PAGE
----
The depths of a chromite mine in Albania have turned out to be a massive natural hydrogen reservoir, an international scientific team recently discovered.
In a paper published in the journal Science, the researchers note that the mine showcases a remarkably high hydrogen outgassing rate of at least 200 tons per year. This is the highest recorded natural H2 flux to date.
One of its physical manifestations that gave away the presence of the gas is that it turns a draining pool inside a mine gallery into a 30-square-metre jacuzzi bubbling with almost pure H2 (84% by volume). This considerable natural outgassing raises the question of hydrogen’s origin and potential economic prospects.
In recent years natural or geologic hydrogen has gained widespread interest due to its potential as an extractable primary energy resource.
The researchers point out that although this flow is minimal compared to the global production of hydrogen by the petrochemical industry (100 million tons per year), in-situ observations and numerical simulations reveal the presence of a deep reservoir located in a well-identified fault zone. Mining operations have perforated this reservoir, resulting in hydrogen leakage at several well-localized points in the deepest galleries.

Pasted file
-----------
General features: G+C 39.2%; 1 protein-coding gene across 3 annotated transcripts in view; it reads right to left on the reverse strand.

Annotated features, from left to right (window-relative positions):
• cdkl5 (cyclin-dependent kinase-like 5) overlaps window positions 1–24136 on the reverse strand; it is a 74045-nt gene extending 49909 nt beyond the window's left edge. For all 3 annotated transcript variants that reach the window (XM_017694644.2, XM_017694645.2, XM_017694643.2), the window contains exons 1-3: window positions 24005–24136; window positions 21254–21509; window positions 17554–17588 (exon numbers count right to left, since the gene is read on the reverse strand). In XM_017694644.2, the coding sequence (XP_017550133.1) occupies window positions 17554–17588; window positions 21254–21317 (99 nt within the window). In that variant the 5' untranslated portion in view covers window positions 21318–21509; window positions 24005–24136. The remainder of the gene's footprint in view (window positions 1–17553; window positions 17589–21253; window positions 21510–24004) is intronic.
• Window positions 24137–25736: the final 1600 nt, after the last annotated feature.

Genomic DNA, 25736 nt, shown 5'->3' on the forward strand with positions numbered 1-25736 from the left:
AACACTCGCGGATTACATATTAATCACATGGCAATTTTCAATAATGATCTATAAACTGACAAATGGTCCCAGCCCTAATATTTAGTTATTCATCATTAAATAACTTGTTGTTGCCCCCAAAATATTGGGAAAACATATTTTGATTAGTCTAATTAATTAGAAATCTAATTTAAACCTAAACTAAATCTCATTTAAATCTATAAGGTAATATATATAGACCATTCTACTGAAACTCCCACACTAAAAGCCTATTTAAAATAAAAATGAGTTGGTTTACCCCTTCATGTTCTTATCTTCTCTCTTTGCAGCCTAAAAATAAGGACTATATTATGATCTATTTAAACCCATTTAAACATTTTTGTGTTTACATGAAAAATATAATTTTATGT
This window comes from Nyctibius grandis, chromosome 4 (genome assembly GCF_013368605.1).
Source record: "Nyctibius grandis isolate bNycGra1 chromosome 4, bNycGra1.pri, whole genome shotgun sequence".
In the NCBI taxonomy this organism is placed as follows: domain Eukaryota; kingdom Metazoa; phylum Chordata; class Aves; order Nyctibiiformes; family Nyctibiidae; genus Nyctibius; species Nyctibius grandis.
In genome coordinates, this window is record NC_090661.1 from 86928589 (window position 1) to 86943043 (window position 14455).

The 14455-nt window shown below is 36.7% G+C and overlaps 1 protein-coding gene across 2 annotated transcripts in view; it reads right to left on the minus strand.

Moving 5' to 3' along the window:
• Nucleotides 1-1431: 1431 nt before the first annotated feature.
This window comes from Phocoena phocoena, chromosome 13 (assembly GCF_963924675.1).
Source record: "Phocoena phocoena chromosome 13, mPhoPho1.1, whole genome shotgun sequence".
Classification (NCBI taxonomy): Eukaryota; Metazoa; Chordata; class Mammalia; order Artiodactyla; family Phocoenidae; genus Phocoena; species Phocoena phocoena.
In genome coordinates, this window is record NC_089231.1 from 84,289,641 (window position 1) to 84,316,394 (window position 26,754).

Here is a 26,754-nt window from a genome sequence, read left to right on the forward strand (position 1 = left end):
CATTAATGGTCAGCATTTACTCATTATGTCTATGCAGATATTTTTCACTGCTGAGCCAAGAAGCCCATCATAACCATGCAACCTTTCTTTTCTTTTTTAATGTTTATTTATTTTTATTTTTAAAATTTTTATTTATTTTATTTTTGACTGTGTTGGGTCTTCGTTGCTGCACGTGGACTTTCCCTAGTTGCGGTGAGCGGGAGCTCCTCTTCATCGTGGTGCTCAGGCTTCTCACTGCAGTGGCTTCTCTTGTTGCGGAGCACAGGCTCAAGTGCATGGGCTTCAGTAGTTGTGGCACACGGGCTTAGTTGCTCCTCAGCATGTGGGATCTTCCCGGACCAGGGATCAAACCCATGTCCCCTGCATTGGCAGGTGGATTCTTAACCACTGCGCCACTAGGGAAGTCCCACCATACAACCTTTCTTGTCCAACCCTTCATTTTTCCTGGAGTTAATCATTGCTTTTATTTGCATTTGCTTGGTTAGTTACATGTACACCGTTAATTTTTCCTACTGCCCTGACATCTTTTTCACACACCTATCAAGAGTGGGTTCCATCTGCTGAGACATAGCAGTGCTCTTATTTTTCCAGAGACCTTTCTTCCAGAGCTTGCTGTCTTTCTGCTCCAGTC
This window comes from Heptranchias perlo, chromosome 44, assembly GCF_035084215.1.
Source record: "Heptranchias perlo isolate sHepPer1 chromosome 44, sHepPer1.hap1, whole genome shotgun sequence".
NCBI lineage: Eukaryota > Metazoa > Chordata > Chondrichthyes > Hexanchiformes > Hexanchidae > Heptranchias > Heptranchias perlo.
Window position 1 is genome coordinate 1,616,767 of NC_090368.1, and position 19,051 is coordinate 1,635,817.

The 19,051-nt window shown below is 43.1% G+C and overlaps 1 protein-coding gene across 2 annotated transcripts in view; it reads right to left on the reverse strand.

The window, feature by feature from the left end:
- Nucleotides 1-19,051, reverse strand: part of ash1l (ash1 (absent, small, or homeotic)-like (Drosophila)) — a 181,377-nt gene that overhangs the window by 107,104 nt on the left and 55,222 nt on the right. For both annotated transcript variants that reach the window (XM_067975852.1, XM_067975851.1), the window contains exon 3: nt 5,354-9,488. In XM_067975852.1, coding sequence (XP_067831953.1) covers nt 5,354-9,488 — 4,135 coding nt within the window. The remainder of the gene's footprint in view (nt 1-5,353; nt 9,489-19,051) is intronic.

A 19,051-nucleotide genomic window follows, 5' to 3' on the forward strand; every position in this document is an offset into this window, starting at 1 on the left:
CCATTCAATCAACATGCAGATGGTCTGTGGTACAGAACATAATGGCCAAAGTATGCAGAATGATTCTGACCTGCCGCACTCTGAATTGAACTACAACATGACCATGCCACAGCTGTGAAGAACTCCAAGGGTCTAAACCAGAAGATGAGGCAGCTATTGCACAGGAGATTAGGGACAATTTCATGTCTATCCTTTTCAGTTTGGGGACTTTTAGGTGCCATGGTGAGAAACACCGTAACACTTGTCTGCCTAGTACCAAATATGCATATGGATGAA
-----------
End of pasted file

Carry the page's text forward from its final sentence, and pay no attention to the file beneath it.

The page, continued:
This discovery lays the foundations for new models of natural hydrogen exploration. In this sense, the Bulqizë chromium mine, by offering direct access to the subsurface, is a key scientific tool for studying the hydrogen system and understanding the conditions of formation and accumulation of this gas.
The study points out that ophiolitic massifs – mantle rocks from the oceanic crust obducted onto continents – are proving to be potential hosts for these high-quality hydrogen reservoirs. These large, widespread geological formations on earth have already been identified as hosting hyperalkaline sources where hydrogen bubbles.
However, the researchers note that it’s still too early to say whether natural hydrogen will take a significant place in the global energy mix or remain a niche curiosity. It is important to stress that geologic H2 is not renewable as the production time for H2 far exceeds the extraction time. These geological environments harbour a fragile deep biosphere that relies on H2 as an energy source.
“Therefore, we also deliver a message of caution to temper the passion, and even sometimes the ‘hydrogen fever,’ that will undoubtedly be stimulated by our discovery,” the scientists note. “While geologic hydrogen exploration warrants great scientific efforts, we must also be mindful of its potential environmental impact.”